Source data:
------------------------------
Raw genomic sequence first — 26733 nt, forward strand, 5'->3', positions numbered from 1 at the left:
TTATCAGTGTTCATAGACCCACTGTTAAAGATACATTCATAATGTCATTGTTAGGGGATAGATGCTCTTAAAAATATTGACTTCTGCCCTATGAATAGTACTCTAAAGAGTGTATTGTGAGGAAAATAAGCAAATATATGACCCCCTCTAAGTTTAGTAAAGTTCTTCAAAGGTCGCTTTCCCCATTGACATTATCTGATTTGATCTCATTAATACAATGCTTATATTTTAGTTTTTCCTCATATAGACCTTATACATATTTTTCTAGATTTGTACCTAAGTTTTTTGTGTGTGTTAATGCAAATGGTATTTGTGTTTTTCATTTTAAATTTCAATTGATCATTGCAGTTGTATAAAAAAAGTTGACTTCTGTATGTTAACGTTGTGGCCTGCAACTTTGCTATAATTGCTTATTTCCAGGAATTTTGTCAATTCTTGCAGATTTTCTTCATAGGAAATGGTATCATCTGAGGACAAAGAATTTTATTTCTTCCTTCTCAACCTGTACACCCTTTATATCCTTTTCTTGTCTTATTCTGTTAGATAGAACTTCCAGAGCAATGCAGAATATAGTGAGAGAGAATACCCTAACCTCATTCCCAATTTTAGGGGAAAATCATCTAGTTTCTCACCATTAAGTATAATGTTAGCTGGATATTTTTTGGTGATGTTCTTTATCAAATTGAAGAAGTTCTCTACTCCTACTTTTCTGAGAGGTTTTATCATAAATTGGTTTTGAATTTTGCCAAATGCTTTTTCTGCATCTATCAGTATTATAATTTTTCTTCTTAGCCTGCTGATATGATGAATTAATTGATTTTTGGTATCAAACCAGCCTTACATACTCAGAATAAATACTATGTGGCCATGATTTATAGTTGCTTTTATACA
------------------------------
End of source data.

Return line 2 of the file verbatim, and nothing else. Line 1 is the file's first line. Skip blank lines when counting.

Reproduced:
TTATCAGTGTTCATAGACCCACTGTTAAAGATACATTCATAATGTCATTGTTAGGGGATAGATGCTCTTAAAAATATTGACTTCTGCCCTATGAATAGTACTCTAAAGAGTGTATTGTGAGGAAAATAAGCAAATATATGACCCCCTCTAAGTTTAGTAAAGTTCTTCAAAGGTCGCTTTCCCCATTGACATTATCTGATTTGATCTCATTAATACAATGCTTATATTTTAGTTTTTCCTCATATAGACCTTATACATATTTTTCTAGATTTGTACCTAAGTTTTTTGTGTGTGTTAATGCAAATGGTATTTGTGTTTTTCATTTTAAATTTCAATTGATCATTGCAGTTGTATAAAAAAAGTTGACTTCTGTATGTTAACGTTGTGGCCTGCAACTTTGCTATAATTGCTTATTTCCAGGAATTTTGTCAATTCTTGCAGATTTTCTTCATAGGAAATGGTATCATCTGAGGACAAAGAATTTTATTTCTTCCTTCTCAACCTGTACACCCTTTATATCCTTTTCTTGTCTTATTCTGTTAGATAGAACTTCCAGAGCAATGCAGAATATAGTGAGAGAGAATACCCTAACCTCATTCCCAATTTTAGGGGAAAATCATCTAGTTTCTCACCATTAAGTATAATGTTAGCTGGATATTTTTTGGTGATGTTCTTTATCAAATTGAAGAAGTTCTCTACTCCTACTTTTCTGAGAGGTTTTATCATAAATTGGTTTTGAATTTTGCCAAATGCTTTTTCTGCATCTATCAGTATTATAATTTTTCTTCTTAGCCTGCTGATATGATGAATTAATTGATTTTTGGTATCAAACCAGCCTTACATACTCAGAATAAATACTATGTGGCCATGATTTATAGTTGCTTTTATACA